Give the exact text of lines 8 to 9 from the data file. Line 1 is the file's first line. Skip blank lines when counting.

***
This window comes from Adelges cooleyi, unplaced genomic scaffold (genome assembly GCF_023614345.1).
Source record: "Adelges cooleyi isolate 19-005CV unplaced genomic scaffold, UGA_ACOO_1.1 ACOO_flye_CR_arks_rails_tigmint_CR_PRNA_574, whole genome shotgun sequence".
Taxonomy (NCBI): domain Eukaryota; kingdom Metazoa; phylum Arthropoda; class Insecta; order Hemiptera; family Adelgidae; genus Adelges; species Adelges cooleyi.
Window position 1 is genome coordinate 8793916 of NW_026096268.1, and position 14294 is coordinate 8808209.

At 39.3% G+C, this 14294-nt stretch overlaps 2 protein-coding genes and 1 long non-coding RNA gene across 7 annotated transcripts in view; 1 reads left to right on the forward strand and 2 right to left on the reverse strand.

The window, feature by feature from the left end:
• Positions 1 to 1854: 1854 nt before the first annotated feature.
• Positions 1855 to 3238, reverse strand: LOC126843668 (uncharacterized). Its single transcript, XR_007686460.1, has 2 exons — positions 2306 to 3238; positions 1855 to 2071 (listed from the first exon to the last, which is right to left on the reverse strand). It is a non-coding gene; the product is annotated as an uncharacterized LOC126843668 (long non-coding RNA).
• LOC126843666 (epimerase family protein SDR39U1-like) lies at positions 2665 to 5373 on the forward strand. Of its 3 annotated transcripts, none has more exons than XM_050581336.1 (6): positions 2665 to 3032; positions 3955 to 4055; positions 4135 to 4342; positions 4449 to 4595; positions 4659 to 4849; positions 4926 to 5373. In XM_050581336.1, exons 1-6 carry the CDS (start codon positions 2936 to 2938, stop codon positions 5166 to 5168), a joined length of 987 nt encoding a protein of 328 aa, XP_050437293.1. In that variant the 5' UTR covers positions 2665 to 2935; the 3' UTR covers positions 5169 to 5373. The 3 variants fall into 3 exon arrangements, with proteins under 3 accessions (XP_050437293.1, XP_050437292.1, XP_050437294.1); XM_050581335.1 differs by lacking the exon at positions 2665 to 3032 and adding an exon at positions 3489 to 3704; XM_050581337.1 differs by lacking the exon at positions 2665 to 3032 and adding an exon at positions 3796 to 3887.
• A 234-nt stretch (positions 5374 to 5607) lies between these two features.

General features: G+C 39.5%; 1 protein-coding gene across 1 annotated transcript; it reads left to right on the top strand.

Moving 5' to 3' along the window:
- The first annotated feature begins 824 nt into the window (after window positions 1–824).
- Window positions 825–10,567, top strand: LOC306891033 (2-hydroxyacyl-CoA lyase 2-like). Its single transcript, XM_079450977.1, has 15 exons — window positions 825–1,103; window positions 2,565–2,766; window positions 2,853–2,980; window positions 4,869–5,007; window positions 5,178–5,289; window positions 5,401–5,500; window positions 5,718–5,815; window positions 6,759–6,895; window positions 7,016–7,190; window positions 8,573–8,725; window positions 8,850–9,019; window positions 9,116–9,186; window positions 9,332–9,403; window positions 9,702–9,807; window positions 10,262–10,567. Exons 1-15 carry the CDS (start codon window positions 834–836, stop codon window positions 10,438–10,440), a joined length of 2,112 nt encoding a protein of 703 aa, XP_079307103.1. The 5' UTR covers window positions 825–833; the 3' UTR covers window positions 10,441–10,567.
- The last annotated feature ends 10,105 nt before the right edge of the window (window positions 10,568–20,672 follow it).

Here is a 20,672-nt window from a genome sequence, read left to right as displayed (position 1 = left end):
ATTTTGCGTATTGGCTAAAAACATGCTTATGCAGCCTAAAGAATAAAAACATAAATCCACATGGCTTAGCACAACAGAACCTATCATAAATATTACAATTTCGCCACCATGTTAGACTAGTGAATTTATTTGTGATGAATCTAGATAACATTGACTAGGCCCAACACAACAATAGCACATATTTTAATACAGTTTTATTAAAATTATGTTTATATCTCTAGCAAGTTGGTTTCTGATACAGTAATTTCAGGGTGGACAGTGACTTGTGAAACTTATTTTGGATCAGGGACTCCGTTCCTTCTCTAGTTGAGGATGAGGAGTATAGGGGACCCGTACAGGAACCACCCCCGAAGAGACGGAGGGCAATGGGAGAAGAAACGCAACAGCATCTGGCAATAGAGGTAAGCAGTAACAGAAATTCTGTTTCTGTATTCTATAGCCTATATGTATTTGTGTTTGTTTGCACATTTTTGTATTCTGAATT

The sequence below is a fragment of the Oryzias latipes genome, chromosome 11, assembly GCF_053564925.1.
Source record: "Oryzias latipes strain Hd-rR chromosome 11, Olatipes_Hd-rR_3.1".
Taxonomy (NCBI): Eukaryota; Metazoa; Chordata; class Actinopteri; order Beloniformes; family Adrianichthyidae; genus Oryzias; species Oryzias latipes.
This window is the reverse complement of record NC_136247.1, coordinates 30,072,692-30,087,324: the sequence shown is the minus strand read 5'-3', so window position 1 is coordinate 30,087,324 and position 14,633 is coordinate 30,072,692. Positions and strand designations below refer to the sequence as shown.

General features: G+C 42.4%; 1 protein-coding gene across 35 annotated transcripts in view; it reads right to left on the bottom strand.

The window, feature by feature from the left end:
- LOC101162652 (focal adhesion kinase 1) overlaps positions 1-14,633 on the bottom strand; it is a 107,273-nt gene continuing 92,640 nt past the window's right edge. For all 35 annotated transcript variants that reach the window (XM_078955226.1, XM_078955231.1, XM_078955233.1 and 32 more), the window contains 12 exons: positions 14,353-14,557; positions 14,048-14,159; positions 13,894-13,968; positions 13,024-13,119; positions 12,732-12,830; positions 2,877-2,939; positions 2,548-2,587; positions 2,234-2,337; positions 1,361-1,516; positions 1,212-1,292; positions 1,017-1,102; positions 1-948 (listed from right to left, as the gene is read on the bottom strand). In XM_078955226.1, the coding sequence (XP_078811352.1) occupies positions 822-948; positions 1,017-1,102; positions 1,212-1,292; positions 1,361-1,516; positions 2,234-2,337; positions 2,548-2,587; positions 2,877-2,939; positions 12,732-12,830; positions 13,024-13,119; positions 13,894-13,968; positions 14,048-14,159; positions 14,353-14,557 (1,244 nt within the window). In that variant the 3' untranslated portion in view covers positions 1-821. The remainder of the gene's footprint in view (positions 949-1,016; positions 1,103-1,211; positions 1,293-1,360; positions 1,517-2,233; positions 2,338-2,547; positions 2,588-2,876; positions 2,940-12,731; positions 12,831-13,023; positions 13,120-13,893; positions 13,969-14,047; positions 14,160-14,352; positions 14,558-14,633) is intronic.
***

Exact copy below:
• Positions 1855 to 3238, reverse strand: LOC126843668 (uncharacterized). Its single transcript, XR_007686460.1, has 2 exons — positions 2306 to 3238; positions 1855 to 2071 (listed from the first exon to the last, which is right to left on the reverse strand). It is a non-coding gene; the product is annotated as an uncharacterized LOC126843668 (long non-coding RNA).
• LOC126843666 (epimerase family protein SDR39U1-like) lies at positions 2665 to 5373 on the forward strand. Of its 3 annotated transcripts, none has more exons than XM_050581336.1 (6): positions 2665 to 3032; positions 3955 to 4055; positions 4135 to 4342; positions 4449 to 4595; positions 4659 to 4849; positions 4926 to 5373. In XM_050581336.1, exons 1-6 carry the CDS (start codon positions 2936 to 2938, stop codon positions 5166 to 5168), a joined length of 987 nt encoding a protein of 328 aa, XP_050437293.1. In that variant the 5' UTR covers positions 2665 to 2935; the 3' UTR covers positions 5169 to 5373. The 3 variants fall into 3 exon arrangements, with proteins under 3 accessions (XP_050437293.1, XP_050437292.1, XP_050437294.1); XM_050581335.1 differs by lacking the exon at positions 2665 to 3032 and adding an exon at positions 3489 to 3704; XM_050581337.1 differs by lacking the exon at positions 2665 to 3032 and adding an exon at positions 3796 to 3887.